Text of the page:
Finally: Don't Repeat Yourself (the 'DRY' principle.)

Take a skim over your code - how similar does it look throughout, how many lines of code look like duplication? That's a good way to get a sense of whether you're violating DRY.

Repeating yourself sucks. Not because it's hard to Copy-Paste (it's not!) but because... it's very easy to bug-fix or augment one section... but miss another that does the same thing.

Anyway, here's what I'd do for something like this (caveat: not at a C compiler at the moment, so this code might not be 100% correct)

int main()
{
    int baselineDashCount = GetNumberOfInchesToPrint();
    char[200] baselineDashes;
    GetBaselineDashesToPrint(baselineDashes, sizeof(baselineDashes)-1);
    PrintInchDividerLine(0, baselineDashes);
    for (int inchNum = 1; inchNum <= numberOfInchesToPrint; inchNum++)
    {
        PrintAdditionalInch(inchNum, baselineDashes);
    }
}
int GetNumberOfInchesToPrint()
{
    int retVal;
    printf( "Enter number of inches \n" );
    scanf("%d", &retVal);
    // todo: do some validation of the input here
    return retVal;
}
void GetBaselineDashesToPrint(char * buffer, int maxSize)
{
    int numOfDashes;
    printf( "Enter number of inches \n" );
    scanf( "%d", &retVal );
    // todo : do some validation on the input here, especially numOfDashes <= maxSize
    if (numOfDashes > maxSize) numOfDashes = maxSize; // or we can be lazy like this
    if (numOfDashes < 0) numOfDashes = 0;
    for (int charPos = 0; charPos < numOfDashes; charPos++)
    {
        buffer[charPos] = '-';
    }
    buffer[numOfDashes] = 0; // null terminate our string.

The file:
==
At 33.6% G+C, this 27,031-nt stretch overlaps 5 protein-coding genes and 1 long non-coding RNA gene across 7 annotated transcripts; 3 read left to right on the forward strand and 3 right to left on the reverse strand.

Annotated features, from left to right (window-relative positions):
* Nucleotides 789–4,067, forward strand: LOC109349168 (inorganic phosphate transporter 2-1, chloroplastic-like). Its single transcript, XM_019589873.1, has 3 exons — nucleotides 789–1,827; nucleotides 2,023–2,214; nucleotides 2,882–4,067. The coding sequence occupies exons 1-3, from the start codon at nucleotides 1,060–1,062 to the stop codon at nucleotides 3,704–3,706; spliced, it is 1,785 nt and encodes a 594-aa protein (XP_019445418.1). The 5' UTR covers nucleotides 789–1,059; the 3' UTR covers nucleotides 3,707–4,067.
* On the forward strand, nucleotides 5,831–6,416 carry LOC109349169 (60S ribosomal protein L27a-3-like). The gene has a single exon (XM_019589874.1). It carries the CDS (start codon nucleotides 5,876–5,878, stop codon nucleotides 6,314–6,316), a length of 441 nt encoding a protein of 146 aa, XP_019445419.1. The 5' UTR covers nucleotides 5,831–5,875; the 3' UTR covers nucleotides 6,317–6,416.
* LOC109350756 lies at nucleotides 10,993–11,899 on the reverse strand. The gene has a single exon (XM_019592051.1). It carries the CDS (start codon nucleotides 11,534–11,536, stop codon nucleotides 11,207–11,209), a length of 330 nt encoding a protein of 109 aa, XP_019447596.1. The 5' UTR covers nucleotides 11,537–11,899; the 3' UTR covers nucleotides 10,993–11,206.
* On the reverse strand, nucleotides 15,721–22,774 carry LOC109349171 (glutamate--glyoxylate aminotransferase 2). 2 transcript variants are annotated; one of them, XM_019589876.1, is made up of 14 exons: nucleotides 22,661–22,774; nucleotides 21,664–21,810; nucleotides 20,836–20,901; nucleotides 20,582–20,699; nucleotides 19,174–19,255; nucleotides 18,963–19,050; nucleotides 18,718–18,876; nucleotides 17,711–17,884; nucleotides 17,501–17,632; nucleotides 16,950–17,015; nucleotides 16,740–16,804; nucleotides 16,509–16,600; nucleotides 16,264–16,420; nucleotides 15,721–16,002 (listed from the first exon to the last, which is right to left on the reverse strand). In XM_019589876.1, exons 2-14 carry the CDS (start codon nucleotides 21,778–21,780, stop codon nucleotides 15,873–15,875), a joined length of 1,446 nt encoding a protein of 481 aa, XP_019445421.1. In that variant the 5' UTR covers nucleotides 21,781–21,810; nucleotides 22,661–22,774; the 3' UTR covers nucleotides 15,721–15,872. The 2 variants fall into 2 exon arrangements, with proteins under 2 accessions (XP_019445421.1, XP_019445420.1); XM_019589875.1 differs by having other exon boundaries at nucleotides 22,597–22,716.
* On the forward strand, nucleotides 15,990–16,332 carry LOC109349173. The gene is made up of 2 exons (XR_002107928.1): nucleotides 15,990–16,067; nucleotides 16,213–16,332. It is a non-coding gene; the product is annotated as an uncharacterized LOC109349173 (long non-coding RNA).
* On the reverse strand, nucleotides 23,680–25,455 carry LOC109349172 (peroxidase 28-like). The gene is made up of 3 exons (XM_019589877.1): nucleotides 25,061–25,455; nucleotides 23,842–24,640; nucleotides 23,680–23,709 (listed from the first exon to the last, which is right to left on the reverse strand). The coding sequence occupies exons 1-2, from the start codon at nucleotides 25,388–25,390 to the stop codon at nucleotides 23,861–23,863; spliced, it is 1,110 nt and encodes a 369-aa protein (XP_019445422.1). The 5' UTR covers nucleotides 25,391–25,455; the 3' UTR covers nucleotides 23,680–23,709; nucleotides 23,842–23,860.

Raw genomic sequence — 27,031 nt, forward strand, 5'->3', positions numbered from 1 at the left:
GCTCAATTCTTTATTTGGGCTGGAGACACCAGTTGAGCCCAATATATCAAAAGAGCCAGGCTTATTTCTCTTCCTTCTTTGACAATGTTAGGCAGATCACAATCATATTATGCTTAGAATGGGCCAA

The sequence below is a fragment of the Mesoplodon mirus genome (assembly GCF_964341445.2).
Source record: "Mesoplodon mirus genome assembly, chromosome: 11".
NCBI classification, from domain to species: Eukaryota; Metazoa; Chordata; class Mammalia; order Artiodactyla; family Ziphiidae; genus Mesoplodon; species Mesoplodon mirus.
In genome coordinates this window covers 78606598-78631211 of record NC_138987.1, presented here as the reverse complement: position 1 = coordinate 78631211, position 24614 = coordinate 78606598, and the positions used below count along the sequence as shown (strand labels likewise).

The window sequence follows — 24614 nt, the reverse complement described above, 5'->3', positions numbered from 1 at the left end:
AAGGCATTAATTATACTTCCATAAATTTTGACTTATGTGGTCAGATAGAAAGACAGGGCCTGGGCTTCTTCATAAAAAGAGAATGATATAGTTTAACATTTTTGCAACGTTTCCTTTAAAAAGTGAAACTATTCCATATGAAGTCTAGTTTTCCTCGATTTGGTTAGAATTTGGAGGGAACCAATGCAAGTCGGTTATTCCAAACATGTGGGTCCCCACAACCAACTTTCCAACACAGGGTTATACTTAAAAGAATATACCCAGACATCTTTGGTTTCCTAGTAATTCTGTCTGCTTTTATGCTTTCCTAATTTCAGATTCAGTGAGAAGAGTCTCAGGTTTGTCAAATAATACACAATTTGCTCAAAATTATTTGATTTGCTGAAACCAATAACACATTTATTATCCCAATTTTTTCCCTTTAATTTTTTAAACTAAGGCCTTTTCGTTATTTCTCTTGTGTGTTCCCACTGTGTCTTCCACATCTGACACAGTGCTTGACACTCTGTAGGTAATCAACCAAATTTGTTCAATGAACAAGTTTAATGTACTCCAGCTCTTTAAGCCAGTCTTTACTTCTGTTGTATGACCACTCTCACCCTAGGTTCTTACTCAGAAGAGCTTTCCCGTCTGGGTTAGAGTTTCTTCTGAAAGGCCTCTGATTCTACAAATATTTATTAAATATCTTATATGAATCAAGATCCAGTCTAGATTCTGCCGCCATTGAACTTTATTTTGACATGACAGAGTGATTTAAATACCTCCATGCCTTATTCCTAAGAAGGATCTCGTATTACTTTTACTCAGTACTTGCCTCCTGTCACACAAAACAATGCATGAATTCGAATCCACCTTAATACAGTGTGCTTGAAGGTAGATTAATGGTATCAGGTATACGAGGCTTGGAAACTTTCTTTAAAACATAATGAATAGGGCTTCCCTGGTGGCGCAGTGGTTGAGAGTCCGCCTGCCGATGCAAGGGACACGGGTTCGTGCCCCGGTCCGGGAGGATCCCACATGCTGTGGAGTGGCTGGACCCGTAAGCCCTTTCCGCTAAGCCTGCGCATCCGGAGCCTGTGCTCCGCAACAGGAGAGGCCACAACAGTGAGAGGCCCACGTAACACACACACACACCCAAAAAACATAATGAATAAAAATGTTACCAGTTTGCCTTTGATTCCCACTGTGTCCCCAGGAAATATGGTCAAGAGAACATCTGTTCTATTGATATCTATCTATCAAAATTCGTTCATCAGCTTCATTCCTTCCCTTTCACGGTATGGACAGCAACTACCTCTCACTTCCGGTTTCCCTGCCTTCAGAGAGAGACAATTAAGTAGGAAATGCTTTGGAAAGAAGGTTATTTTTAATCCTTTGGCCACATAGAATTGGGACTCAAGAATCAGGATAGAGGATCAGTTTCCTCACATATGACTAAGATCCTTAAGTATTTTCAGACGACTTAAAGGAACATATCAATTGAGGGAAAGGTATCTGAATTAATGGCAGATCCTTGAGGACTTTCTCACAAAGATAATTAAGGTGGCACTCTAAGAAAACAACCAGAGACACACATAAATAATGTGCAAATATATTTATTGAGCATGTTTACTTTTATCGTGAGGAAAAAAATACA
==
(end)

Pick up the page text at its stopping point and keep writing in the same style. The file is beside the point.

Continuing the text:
}
    
void PrintInchDividerLine(int inchNum, char * baselineDashes)
{
    printf("%s--- %d\n", baselineDashes, inchNum);
}
void PrintAdditionalInch(int inchNum, char * baselineDashes);
{
    printf("%s\n", baselineDashes);
    printf("%s-\n", baselineDashes);
    printf("%s\n", baselineDashes);
    printf("%s--\n", baselineDashes);
    printf("%s\n", baselineDashes);
    printf("%s-\n", baselineDashes);
    printf("%s\n", baselineDashes);
    PrintInchDividerLine(inchNum, baselineDashes);
}

The code here has been streamlined greatly. If you don't like the additional complexity of the 'baselineDashes' bit which skips having to do for() loops for every time you want to print dashes (geez, I'd forgotten how much I hate string handling in C), you could always modify that part to something like:

void PrintInchDividerLine(int inchNum, int baselineDashCount)
{
    DashPrinter(baselineDashCount + 3, false);
    printf("%d\n", inchNum);
}
void PrintAdditionalInch(int inchNum, int baselineDashCount)
{
    DashPrinter(baselineDashCount, true);
    DashPrinter(baselineDashCount+1, true);
    DashPrinter(baselineDashCount, true);
    DashPrinter(baselineDashCount+2, true);
    DashPrinter(baselineDashCount, true);
    DashPrinter(baselineDashCount+1, true);
    DashPrinter(baselineDashCount, true);